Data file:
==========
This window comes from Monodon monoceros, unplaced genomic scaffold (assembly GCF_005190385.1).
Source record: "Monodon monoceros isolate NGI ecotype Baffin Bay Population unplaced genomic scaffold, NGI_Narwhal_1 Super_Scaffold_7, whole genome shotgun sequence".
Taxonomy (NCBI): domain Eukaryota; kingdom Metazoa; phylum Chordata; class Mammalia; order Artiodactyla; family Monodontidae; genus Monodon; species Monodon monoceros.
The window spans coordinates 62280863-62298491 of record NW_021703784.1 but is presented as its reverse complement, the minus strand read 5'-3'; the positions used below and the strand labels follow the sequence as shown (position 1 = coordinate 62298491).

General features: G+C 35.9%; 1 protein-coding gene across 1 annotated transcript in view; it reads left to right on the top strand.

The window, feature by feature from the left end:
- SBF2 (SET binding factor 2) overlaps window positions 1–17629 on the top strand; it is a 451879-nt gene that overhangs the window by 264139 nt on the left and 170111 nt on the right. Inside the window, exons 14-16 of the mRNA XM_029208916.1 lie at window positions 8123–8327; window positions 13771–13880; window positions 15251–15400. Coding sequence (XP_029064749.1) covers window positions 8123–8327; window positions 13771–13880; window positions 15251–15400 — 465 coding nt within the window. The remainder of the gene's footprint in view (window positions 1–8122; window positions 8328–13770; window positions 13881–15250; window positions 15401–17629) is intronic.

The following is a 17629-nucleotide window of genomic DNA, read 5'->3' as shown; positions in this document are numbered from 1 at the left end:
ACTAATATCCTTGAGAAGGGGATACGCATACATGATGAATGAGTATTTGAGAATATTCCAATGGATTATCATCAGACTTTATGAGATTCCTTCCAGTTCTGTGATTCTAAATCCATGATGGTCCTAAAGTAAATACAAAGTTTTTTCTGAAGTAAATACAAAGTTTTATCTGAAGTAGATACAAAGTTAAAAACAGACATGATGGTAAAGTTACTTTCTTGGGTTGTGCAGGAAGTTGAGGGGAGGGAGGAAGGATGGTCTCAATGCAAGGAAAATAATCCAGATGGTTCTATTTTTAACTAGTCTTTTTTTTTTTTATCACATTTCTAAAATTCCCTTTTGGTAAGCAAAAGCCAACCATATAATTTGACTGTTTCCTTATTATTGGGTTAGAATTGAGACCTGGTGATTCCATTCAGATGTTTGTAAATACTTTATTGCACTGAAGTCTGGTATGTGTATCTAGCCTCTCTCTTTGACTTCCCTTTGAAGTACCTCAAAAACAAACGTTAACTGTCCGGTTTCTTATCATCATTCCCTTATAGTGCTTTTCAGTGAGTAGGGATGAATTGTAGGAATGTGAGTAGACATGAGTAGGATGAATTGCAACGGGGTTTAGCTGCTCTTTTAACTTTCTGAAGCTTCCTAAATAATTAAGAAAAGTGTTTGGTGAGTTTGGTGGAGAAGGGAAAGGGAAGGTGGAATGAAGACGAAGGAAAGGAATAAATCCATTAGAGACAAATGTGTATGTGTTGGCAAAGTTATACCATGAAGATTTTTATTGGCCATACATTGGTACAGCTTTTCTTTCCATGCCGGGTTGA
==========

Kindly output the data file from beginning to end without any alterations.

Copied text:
This window comes from Monodon monoceros, unplaced genomic scaffold (assembly GCF_005190385.1).
Source record: "Monodon monoceros isolate NGI ecotype Baffin Bay Population unplaced genomic scaffold, NGI_Narwhal_1 Super_Scaffold_7, whole genome shotgun sequence".
Taxonomy (NCBI): domain Eukaryota; kingdom Metazoa; phylum Chordata; class Mammalia; order Artiodactyla; family Monodontidae; genus Monodon; species Monodon monoceros.
The window spans coordinates 62280863-62298491 of record NW_021703784.1 but is presented as its reverse complement, the minus strand read 5'-3'; the positions used below and the strand labels follow the sequence as shown (position 1 = coordinate 62298491).

General features: G+C 35.9%; 1 protein-coding gene across 1 annotated transcript in view; it reads left to right on the top strand.

The window, feature by feature from the left end:
- SBF2 (SET binding factor 2) overlaps window positions 1–17629 on the top strand; it is a 451879-nt gene that overhangs the window by 264139 nt on the left and 170111 nt on the right. Inside the window, exons 14-16 of the mRNA XM_029208916.1 lie at window positions 8123–8327; window positions 13771–13880; window positions 15251–15400. Coding sequence (XP_029064749.1) covers window positions 8123–8327; window positions 13771–13880; window positions 15251–15400 — 465 coding nt within the window. The remainder of the gene's footprint in view (window positions 1–8122; window positions 8328–13770; window positions 13881–15250; window positions 15401–17629) is intronic.

The following is a 17629-nucleotide window of genomic DNA, read 5'->3' as shown; positions in this document are numbered from 1 at the left end:
ACTAATATCCTTGAGAAGGGGATACGCATACATGATGAATGAGTATTTGAGAATATTCCAATGGATTATCATCAGACTTTATGAGATTCCTTCCAGTTCTGTGATTCTAAATCCATGATGGTCCTAAAGTAAATACAAAGTTTTTTCTGAAGTAAATACAAAGTTTTATCTGAAGTAGATACAAAGTTAAAAACAGACATGATGGTAAAGTTACTTTCTTGGGTTGTGCAGGAAGTTGAGGGGAGGGAGGAAGGATGGTCTCAATGCAAGGAAAATAATCCAGATGGTTCTATTTTTAACTAGTCTTTTTTTTTTTTATCACATTTCTAAAATTCCCTTTTGGTAAGCAAAAGCCAACCATATAATTTGACTGTTTCCTTATTATTGGGTTAGAATTGAGACCTGGTGATTCCATTCAGATGTTTGTAAATACTTTATTGCACTGAAGTCTGGTATGTGTATCTAGCCTCTCTCTTTGACTTCCCTTTGAAGTACCTCAAAAACAAACGTTAACTGTCCGGTTTCTTATCATCATTCCCTTATAGTGCTTTTCAGTGAGTAGGGATGAATTGTAGGAATGTGAGTAGACATGAGTAGGATGAATTGCAACGGGGTTTAGCTGCTCTTTTAACTTTCTGAAGCTTCCTAAATAATTAAGAAAAGTGTTTGGTGAGTTTGGTGGAGAAGGGAAAGGGAAGGTGGAATGAAGACGAAGGAAAGGAATAAATCCATTAGAGACAAATGTGTATGTGTTGGCAAAGTTATACCATGAAGATTTTTATTGGCCATACATTGGTACAGCTTTTCTTTCCATGCCGGGTTGA